In its design for the Wilson Secondary School, a public school in Arlington, Virginia, the architecture team of Bjarke Ingels Group (BIG) and Leo A Daly responds to diverse programmatic needs—with a twist.
New Yorkers can take the subway to Coney Island and Angelenos can cool off in Venice or Santa Monica, but Washingtonians are out of luck if they want to hit the beach—the shore is a three-hour drive away. Alex Mustonen and Daniel Arsham, partners of the New York design studio Snarkitecture, thought that Washington, D.C. could use a beach of its own. So they created one inside the National Building Museum, filling a giant pit with almost a million plastic balls that visitors can float on or swim through. The pit, which opened on the Fourth of July, is fronted
When news that Norman Foster’s design for 2 World Trade Center would be swapped in favor of a more eccentric scheme by Bjarke Ingels Group (BIG), speculation as to the reasons stacked up as high as the glazed volumes in the elected design.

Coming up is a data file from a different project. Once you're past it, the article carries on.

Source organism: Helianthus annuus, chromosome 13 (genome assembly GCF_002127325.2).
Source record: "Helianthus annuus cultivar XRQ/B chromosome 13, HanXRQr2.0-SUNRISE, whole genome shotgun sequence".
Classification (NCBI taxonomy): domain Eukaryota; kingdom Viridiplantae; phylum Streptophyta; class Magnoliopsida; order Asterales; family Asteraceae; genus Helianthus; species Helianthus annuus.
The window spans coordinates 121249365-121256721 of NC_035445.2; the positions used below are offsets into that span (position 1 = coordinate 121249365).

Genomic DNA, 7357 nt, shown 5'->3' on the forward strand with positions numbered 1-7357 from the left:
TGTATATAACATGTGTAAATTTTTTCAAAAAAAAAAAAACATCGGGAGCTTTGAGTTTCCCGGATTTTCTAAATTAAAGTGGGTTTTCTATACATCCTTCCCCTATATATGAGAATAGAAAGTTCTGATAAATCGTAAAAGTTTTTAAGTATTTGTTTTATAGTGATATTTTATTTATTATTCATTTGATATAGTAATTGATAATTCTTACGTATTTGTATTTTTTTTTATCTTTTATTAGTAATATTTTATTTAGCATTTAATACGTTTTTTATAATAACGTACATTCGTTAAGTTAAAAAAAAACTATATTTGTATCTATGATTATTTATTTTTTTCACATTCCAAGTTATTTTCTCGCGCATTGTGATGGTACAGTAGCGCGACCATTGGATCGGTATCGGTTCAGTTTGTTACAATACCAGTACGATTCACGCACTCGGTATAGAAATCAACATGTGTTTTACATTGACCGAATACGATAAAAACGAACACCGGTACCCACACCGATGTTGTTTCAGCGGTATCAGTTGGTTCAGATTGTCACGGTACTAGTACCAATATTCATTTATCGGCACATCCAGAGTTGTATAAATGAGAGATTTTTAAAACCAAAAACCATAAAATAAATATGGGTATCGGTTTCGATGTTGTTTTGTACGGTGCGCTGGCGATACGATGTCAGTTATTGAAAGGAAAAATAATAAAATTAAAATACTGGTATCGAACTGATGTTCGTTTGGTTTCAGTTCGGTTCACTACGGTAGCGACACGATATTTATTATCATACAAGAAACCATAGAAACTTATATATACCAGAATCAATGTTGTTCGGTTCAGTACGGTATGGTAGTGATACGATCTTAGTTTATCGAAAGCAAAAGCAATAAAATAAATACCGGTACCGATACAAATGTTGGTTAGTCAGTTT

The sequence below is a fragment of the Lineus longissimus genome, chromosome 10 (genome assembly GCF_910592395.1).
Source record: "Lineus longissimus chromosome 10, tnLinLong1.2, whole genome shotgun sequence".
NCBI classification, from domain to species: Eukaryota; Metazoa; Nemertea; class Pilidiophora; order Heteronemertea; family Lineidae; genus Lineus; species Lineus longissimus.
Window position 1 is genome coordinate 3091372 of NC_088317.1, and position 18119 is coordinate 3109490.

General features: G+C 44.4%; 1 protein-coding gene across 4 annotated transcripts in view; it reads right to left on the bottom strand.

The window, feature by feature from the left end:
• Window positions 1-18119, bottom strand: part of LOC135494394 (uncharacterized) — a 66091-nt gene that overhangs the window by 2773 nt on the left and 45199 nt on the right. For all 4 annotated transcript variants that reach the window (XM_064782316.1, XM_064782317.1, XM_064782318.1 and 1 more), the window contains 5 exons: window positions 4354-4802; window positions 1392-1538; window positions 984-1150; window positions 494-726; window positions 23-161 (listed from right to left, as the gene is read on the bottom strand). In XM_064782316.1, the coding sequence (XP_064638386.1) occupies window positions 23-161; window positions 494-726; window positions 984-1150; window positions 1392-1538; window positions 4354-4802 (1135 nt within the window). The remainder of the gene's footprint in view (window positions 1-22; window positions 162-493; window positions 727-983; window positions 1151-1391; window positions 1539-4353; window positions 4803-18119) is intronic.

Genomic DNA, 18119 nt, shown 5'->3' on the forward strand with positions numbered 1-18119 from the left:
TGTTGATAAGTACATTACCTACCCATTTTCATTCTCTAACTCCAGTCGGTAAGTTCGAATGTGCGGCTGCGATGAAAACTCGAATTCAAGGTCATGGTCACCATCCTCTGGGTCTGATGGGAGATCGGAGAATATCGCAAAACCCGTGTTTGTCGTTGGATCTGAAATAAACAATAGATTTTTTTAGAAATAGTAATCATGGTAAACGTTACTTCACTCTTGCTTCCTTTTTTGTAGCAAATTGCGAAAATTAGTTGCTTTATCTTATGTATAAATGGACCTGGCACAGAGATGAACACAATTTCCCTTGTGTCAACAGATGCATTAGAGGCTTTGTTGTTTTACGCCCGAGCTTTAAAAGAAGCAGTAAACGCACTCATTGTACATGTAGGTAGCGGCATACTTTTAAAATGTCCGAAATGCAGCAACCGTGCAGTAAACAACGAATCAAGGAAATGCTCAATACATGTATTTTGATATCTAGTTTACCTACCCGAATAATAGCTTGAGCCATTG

Today, architecture firm Bjarke Ingels Group (BIG) showed off its new design for 2 World Trade Center—a gleaming, 1,340-foot-tall stack of seven glazed volumes—that will replace an earlier scheme by Foster + Partners.
More than 60 studios from 30 countries will be represented in the first-ever North American architecture biennial, to take place this fall. Bureau Spectacular, Township of Domestic Parts The Chicago Architecture Biennial, to take place October 3 through January 1, today unveiled the programming for its inaugural edition, to be the first of its kind in North America. The survey, themed “The State of the Art of Architecture,” will include both new and commissioned works from 63 participating firms—including Bjarke Ingels Group, Sou Fujimoto, Studio Gang, 2015 Venice Golden Lion winner Mass Studies—from a total of 30 different countries based